Just some extra stuff I researched on what early results mean:
The league leaders on May 1 of every year since divisional play began (except for strike-shortened years, since the dates are messed up) have the eventual playoff team atop their division/wild card 47 percent of the time. In other words, if this year is average, based off May 1 four of the division/wild card leaders are going to go to the playoffs; the other four will be replaced by hotter teams down the road. That 47 percent goes up to 57 percent off June 1′s standings, 63 percent off July 1′s, 72 percent off August 1′s, and 85 percent off September 1′s. 1996-2000 was the only stretch of consecutive years where May 1′s standings were more than half right by the end of the season; they haven’t been greater than half right since 2003. However, the standings have almost never been completely wrong; only in 1973 and 1989 were they worthless. In the wild card era, the only leagues that have been completely wrong were the 2001 and 2007 NL. Last year, the playoff teams from May 1 would have been the Braves, Brewers, Dodgers, and Mets; that kinda didn’t happen.
If you’re feeling down about your team after April is through, consider the following first-place-in-May teams to console yourself with the small sample size:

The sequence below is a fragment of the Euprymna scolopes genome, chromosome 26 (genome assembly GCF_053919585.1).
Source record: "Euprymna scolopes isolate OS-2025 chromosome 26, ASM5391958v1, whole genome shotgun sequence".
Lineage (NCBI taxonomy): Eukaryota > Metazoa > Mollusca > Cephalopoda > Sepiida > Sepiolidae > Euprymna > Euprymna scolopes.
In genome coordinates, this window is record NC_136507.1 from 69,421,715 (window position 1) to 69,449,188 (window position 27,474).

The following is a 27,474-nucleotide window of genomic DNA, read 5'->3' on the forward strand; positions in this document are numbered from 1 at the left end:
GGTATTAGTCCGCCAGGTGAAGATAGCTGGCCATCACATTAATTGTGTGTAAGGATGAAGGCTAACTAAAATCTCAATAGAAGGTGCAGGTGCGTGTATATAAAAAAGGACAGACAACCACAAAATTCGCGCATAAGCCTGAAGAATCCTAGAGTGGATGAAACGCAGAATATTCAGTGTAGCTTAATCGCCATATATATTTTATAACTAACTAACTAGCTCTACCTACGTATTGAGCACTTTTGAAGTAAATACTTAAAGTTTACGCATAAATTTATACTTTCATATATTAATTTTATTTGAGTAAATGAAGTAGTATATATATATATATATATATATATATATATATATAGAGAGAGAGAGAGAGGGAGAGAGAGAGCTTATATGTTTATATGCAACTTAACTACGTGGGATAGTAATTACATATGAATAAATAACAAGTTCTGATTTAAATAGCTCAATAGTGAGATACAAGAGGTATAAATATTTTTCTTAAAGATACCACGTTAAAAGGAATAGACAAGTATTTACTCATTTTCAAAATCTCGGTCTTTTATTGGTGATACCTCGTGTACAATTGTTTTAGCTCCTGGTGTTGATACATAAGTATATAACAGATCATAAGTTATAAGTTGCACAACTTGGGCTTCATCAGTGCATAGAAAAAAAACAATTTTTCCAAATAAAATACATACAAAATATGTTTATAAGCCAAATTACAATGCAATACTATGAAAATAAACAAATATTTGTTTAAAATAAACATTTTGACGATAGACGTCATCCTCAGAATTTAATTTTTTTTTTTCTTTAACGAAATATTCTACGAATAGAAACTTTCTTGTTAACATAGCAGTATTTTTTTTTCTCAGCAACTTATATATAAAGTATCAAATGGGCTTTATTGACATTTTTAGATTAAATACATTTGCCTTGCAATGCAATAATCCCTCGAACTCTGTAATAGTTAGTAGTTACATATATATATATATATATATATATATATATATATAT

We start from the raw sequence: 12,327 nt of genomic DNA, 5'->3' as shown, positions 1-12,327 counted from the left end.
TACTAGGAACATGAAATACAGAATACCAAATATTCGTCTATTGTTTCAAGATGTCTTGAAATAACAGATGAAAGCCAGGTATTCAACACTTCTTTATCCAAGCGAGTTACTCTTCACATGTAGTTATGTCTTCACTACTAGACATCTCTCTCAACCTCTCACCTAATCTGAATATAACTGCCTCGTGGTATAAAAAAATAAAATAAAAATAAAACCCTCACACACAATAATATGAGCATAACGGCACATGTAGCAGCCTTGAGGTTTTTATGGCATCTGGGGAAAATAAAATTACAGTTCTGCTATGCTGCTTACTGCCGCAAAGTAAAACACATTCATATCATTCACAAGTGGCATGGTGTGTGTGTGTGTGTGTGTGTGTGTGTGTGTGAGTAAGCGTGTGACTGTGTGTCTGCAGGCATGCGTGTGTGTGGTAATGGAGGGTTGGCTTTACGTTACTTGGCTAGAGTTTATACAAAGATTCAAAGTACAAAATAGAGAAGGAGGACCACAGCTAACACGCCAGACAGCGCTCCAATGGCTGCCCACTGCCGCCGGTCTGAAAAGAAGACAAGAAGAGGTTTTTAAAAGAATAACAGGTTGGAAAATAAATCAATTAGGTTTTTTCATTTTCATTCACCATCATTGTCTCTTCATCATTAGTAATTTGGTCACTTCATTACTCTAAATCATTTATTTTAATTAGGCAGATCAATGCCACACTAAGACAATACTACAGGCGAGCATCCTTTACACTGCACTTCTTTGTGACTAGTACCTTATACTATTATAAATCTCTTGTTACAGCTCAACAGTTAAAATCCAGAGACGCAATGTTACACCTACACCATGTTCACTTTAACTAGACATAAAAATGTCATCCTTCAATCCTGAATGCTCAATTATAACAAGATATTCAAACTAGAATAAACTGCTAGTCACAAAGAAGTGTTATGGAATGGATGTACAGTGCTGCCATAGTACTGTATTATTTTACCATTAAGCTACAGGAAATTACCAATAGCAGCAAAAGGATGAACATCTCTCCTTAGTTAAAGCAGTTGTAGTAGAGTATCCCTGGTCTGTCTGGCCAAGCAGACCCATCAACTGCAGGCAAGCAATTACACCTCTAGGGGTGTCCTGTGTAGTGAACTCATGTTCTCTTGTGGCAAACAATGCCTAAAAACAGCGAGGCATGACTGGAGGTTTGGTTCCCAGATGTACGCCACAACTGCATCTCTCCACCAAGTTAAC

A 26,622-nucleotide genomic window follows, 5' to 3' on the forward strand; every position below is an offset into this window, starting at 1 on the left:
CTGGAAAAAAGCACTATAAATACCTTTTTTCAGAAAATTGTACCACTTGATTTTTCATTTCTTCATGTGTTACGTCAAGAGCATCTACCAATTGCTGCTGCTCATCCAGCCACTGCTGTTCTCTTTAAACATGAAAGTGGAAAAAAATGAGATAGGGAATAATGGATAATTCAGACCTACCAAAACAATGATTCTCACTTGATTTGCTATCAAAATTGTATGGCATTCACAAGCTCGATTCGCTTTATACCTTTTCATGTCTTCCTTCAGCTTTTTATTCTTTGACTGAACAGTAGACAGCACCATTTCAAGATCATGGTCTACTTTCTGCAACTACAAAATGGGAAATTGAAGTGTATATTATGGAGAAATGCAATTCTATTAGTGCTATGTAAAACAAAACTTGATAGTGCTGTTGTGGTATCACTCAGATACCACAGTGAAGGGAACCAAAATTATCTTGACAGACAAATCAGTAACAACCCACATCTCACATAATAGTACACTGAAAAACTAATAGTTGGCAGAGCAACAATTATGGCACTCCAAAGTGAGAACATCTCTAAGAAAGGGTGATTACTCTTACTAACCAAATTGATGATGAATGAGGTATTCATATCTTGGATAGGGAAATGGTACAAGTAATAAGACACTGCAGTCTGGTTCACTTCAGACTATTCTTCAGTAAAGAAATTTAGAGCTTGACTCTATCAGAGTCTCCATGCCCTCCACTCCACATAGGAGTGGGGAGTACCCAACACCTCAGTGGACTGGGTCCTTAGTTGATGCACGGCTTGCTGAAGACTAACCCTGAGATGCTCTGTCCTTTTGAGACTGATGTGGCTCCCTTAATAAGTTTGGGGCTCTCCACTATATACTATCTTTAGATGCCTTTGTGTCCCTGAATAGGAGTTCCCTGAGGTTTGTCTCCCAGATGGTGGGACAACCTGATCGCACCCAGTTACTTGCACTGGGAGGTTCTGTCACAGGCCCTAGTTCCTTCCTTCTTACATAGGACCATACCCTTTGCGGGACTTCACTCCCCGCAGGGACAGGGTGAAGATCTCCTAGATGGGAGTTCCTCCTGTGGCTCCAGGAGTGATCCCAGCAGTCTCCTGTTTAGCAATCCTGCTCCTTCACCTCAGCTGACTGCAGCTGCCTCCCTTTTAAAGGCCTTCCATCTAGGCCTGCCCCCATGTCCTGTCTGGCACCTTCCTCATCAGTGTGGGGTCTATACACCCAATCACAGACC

1975: Brewers and Tigers tied at 10-7 to lead the East; they would be the two worst teams in the majors after that.
1978: Athletics at 16-5 to lead the West; even though they led through June 1, they finished at 69-93, in front of only the Mariners.
1980: Blue Jays surprise by leading the East at 9-8; they did not surprise by finishing last at 67-95.
1988: Indians at 16-7 to lead the East; by season’s end they would be one of only two teams more than 3.5 out.
1992: Giants, Padres, and Reds are tied for the lead in the West on May and June 1, but the Braves win the division.
1993: Tigers and Angels lead the AL on May and June 1; Angels are the worst team in the AL after that point, and the Tigers are sub-.500.
1997-1998: Brewers lead the AL Central one year and the NL Central the next. In ’98, the only teams worse after May 1 were the Marlins and Devil Rays.
2002-2003: Expos lead the wild card; about the only thing that came out of either year was the Indians getting Grady Sizemore. Youppi!
2003: Royals start off 17-8 to lead the Central; they actually stay in contention for awhile, but…how weird was that?
2005: Orioles are 17-7 to lead the East; they collapse amidst regression to their talent level, Lee Mazzilli’s firing, and an unhealthy dose of B-12.
Obviously, these are extreme examples, but they serve as a nice reminder that what your favorite team is doing right now has more hubbub but less relevance than at any other time in the year.
April is just an exchange of pawns in the chess game of baseball. When it comes to overdoing its important…don’t accept the gambit.